LANDOVER, M.D. – It’s come once a year for the last 16 years – no, not Christmas – it’s the day the Buffalo Bills (6-8) are officially eliminated from the playoffs. In 2015 that day is today, Sunday Dec. 20, as the Bills defense took an absolute beating by the hands of the Washington Redskins (7-7) eventually falling 35-25 and watching a season with so much potential fade into just another one full of disappointment.
“It pains me that we didn’t deliver the playoffs to our fans this year,” Rex Ryan said following the tough loss. “I thought we had a great week of practice, but did a poor job executing. It doesn’t get much worse than this.”
It was over almost as soon as it started – the Redskins opening drive covered 84 yards in 5:38 and gave Washington a 7-0 lead. It could be described as easy, too easy even, as Redskins QB, Kirk Cousins went a perfect six-for-six for 74 on the drive and found his trusty TE Jordan Reed for a three-yard touchdown to cap it off.
The tone was officially set for a miserable first half effort by the Bills defense, that was dismantled for 182 passing yards, 265 total yards and two more touchdowns in the game’s first two stanzas.
As for the Bills first series, it went about as expected as they showed an ability to move the ball – 10 plays and 36 yards – but as we’ve come to expect from the 2015 Buffalo Bills, two penalties kept them from picking up a first down and they promptly punted.
Even punter Colton Schmidt – one of the most consistent players on the roster this season – made a mistake as that first Buffalo punt traveled just 17 yards after Schmidt attempted to drop kick the ball and bounced it off the turf before booting it away.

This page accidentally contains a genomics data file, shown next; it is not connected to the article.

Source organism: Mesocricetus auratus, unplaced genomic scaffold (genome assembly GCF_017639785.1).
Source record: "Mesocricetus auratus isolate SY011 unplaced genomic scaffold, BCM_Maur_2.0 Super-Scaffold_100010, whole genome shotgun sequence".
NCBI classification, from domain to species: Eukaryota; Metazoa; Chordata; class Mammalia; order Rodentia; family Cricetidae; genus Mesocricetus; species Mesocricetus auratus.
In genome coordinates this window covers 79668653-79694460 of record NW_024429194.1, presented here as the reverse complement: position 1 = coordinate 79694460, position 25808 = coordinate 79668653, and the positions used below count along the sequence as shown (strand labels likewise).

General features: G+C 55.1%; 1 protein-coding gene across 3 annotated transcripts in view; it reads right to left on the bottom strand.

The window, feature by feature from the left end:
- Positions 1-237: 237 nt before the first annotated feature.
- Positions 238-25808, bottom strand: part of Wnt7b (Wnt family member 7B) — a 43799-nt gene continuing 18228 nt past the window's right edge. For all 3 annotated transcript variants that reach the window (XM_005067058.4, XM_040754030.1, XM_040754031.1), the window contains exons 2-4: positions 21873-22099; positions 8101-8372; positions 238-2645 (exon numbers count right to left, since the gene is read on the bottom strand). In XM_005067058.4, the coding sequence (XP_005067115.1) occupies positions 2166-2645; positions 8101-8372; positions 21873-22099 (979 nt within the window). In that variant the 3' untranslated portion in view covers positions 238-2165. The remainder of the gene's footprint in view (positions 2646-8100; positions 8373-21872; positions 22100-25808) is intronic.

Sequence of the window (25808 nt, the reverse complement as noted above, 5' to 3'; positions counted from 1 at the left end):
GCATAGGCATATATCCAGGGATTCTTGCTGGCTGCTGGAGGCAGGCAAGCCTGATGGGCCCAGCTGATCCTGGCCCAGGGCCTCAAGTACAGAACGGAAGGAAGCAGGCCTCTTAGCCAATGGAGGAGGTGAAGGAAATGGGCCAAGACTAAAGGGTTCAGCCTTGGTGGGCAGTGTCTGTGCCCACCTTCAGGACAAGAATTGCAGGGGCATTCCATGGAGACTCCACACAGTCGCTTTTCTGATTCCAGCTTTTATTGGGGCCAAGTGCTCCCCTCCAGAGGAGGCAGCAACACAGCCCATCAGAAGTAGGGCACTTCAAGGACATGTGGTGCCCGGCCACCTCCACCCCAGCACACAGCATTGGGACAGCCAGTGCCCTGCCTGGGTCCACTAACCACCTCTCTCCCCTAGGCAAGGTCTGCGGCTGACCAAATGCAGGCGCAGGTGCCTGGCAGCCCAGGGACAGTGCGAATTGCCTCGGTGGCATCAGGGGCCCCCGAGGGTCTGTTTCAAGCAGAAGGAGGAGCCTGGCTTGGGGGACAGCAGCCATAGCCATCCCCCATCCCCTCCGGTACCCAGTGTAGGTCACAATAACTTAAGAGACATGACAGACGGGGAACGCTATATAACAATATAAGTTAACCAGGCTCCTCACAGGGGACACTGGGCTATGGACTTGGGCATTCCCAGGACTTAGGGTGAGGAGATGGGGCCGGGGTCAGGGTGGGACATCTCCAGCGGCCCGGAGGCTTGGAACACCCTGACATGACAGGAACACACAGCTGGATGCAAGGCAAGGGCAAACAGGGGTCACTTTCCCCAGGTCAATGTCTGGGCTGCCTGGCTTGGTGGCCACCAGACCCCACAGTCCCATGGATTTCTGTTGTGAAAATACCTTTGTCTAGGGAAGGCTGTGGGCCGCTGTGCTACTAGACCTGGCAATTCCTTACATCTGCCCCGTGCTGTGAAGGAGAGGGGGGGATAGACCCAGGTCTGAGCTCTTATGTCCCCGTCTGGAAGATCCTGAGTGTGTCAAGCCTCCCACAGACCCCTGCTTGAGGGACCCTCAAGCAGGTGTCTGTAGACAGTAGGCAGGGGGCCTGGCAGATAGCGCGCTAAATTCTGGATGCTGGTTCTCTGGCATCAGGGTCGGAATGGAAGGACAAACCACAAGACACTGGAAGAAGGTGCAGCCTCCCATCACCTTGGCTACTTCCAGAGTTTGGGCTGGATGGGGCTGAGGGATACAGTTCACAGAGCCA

Washington would start from their own 29, but yet again the Bills’ defense had no answer for Cousins who marched the Redskins down the field on 11-plays and was able to punch in a 13-yard touchdown run on what was a busted read-option play. The lead was 14-0 with 12:47 remaining in the second.
Exactly four minutes later the Redskins would tack on seven more via a second Cousins-to-Reed touchdown this time from 18-yards out and things were officially out of hand.
On their final drive of the half the Bills offense showed some life taking advantage of a muffed punt by Redskins’ returner Jamison Crowder and marching all the way from their own 43 to Washington’s six.
On first-and-goal Tyrod Taylor would run off the right side and pick up five yards. Promising. Then offensive coordinator Greg Roman would put the ball in the hands of LeSean McCoy on two straight runs, both of which were stuffed for no gain. On fourth-and-goal Buffalo would spread things out, but Taylor’s pass to Sammy Watkins on the left side sailed out of bounds. The goal line stand preserved Washington’s 21-0 lead at the break.
Taylor would finish the half just three-of-eight passing for 27 yards and was leading his team in rushing. By day’s end Taylor had racked up 235 yards and two touchdowns through the air, adding 79 rushing yards for his new single-game career high. Both of Taylor’s touchdowns were hauled in by Watkins who has now scored six TDs in the Bills’ last four contests. Watkins also went over 100 yards receiving for the fourth time this season and set a franchise record for the most receptions by a receiver in his first two season, now with 109.